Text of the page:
The Malayan Tapir (Tapirus indicus), also called the Asian Tapir, is the largest of the four species of tapir and the only one native to Asia. The scientific name refers to the East Indies, the species' natural habitat. In the Malay language, the tapir is commonly referred to as "cipan" or "tenuk.
Malayan Tapirs grow to between 6 and 8 feet (1.8 to 2.4 m) in length, stand 3 to 3.5 feet (90 to 107 cm) tall, and typically weigh between 550 and 700 pounds (250 to 320 kg), although they can weigh up to 1,100 pounds (500 kg). The females are usually larger than the males. Like the other types of tapir, they have small stubby tails and long, flexible proboscises. They have four toes on each front foot and three toes on each back foot. The Malayan Tapir has rather poor eyesight but excellent hearing and sense of smell.
The gestation period of the Malayan Tapir is approximately 400 days, after which a single offspring, weighing around 15 pounds (6.8 kg), is born. Malayan Tapirs are the largest of the four tapir species at birth and grow more quickly than their congeners. Young tapirs of all species have brown hair with white stripes and spots, a pattern which enables them to hide effectively in the dappled light of the forest. This baby coat fades into adult coloration between four and seven months after birth. Weaning occurs between six and eight months of age, at which time the babies are nearly full-grown, and the animals reach sexual maturity around age three. Breeding typically occurs in April, May or June, and females generally produce one calf every two years. Malayan Tapirs can live up to 30 years, both in the wild and in captivity.
Recent interest has encouraged biological engineers to make an attempt at creating a dwarf version of the malayan tapir. They believe there to be a huge miniature tapir market as pets in the United States.
Malayan Tapirs are primarily solitary creatures, marking out large tracts of land as their territory, though these areas usually overlap with those of other individuals. Tapirs mark out their territories by spraying urine on plants, and they often follow distinct paths which they have bulldozed through the undergrowth.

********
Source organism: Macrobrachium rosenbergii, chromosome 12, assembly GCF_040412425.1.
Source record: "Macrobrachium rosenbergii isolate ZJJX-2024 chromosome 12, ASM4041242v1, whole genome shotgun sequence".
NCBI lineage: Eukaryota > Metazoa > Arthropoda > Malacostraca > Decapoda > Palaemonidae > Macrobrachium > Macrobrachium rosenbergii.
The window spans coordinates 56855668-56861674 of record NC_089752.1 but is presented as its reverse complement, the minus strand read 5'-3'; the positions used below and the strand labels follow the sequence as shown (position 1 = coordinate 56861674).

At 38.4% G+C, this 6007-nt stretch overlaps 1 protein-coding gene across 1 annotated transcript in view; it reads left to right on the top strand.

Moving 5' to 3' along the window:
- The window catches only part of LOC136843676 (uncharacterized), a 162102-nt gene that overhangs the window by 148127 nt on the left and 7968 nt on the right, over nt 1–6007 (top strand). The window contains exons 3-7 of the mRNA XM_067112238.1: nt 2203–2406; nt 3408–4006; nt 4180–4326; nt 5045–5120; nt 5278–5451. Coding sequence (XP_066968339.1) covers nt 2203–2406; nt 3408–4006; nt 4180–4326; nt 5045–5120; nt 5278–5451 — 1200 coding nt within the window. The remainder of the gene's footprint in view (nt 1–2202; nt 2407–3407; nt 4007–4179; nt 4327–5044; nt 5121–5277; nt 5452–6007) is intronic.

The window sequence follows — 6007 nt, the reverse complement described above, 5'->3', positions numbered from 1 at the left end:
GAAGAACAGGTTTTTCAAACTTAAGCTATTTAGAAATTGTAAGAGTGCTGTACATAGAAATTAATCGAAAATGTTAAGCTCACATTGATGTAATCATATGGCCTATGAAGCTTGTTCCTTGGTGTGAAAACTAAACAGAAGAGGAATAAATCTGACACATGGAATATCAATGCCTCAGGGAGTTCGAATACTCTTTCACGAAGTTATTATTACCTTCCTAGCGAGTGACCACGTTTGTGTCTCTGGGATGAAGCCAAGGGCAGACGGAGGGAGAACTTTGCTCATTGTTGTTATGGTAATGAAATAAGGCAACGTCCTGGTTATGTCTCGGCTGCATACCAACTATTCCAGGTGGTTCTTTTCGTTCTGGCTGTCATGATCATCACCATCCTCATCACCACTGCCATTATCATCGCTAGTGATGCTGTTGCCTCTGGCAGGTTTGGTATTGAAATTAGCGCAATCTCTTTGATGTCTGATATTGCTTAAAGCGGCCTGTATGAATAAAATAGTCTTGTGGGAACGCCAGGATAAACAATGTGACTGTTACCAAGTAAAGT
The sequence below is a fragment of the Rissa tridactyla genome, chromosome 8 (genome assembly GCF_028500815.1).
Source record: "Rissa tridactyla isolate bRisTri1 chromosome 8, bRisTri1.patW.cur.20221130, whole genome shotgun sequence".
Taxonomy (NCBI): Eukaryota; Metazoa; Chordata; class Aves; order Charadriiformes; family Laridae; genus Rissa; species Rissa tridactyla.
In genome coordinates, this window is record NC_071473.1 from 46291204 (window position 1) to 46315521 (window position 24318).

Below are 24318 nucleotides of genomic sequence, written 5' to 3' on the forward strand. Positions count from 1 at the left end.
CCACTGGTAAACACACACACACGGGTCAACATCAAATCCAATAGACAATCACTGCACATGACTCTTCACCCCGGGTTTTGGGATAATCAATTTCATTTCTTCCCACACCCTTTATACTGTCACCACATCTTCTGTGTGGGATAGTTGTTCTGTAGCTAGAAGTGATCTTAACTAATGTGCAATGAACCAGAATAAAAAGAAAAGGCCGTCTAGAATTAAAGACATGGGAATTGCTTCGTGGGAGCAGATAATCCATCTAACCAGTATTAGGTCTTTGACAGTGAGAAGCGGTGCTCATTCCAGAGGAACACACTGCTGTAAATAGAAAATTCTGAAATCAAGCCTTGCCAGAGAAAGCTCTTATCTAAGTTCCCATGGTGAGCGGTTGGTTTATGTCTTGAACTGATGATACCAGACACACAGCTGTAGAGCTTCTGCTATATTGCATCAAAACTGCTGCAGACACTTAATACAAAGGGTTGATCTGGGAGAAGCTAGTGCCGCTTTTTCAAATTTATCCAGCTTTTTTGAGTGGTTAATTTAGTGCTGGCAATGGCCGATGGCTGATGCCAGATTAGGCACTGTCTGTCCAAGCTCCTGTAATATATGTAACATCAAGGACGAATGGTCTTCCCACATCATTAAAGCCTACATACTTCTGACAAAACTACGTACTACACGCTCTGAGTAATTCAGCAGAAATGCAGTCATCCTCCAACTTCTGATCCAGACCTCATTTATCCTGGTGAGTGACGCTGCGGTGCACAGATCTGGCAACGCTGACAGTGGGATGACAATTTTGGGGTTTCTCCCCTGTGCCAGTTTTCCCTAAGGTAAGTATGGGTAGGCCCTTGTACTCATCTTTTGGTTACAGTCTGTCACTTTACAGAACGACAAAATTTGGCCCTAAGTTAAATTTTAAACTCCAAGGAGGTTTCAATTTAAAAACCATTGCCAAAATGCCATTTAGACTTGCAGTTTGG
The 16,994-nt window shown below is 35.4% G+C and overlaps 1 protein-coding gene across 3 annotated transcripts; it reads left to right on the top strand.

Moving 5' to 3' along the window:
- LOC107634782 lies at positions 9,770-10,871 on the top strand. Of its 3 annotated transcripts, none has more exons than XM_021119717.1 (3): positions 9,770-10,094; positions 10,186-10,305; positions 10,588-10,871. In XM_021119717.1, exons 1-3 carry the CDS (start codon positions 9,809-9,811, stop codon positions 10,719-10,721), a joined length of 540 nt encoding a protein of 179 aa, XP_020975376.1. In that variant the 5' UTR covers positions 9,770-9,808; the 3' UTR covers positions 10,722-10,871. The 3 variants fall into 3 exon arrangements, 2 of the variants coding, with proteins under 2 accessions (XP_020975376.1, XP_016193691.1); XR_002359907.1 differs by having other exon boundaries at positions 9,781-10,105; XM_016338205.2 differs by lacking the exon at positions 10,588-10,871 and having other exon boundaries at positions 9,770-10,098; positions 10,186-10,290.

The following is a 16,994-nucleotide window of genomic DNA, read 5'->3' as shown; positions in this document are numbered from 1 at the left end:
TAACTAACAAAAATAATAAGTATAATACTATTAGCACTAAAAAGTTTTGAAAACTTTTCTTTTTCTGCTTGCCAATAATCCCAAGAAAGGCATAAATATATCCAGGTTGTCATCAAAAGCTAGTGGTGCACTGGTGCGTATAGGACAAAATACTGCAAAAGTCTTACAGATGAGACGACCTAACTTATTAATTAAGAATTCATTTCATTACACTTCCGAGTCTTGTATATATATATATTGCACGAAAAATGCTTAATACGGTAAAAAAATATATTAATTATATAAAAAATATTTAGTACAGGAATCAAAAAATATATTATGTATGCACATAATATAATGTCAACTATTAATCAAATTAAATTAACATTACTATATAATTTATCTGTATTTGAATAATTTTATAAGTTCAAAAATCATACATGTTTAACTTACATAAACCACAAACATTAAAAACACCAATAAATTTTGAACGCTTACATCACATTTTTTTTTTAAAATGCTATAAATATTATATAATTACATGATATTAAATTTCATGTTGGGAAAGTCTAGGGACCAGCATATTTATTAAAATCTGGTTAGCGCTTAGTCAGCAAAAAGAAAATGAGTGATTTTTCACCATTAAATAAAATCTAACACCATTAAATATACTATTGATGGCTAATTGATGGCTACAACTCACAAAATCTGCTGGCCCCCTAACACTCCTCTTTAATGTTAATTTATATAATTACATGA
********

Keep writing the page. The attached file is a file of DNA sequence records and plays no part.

Exclusively vegetarian, the animal forages for the tender shoots and leaves of more than 115 species of plants (around 30 are particularly preferred), moving slowly through the forest and pausing often to eat and note the scents left behind by other tapirs in the area. However, when threatened or frightened, the tapir can run quickly, despite its considerable bulk, and they can also defend themselves with their strong jaws and sharp teeth. Malayan Tapirs communicate with high-pitched squeaks and whistles. They usually prefer to live near water and often bathe and swim, and they are also able to climb steep slopes. Tapirs are mainly active at night, though they are not exclusively nocturnal. They tend to eat soon after sunset or before sunrise, and they will often nap in the middle of the night. This type of behavior characterizes them as crepuscular animals.
The Malayan Tapir was once found throughout the tropical lowland rainforests of Southeast Asia, including Cambodia, Indonesia, Laos, Malaysia, Myanmar (Burma), Thailand, and Vietnam. However, its numbers have decreased in recent years, and today, like all tapirs, it is in danger of extinction. Because of their size, tapirs have few natural predators, and even reports of killings by tigers are scarce. The main threat to the Malayan tapirs is human activity, including deforestation for agricultural purposes, flooding caused by the damming of rivers for hydroelectric projects, and illegal trade. In Thailand, for instance, capture and sale of a young tapir may be worth US$5500.00. In areas such as Sumatra, where the population is predominantly Muslim, tapirs are seldom hunted for food, as their physical similarity to pigs has made tapir meat a taboo, but in some regions they are hunted for sport or shot accidentally when mistaken for other animals. Protected status in Malaysia, Indonesia, and Thailand, which seeks to curb deliberate killing of tapirs but does not address the issue of habitat loss, has had limited effect in reviving or maintaining the population.
Researchers from Australian National University Provide Details of New Studies and Findings in the Area of Integrative Zoology
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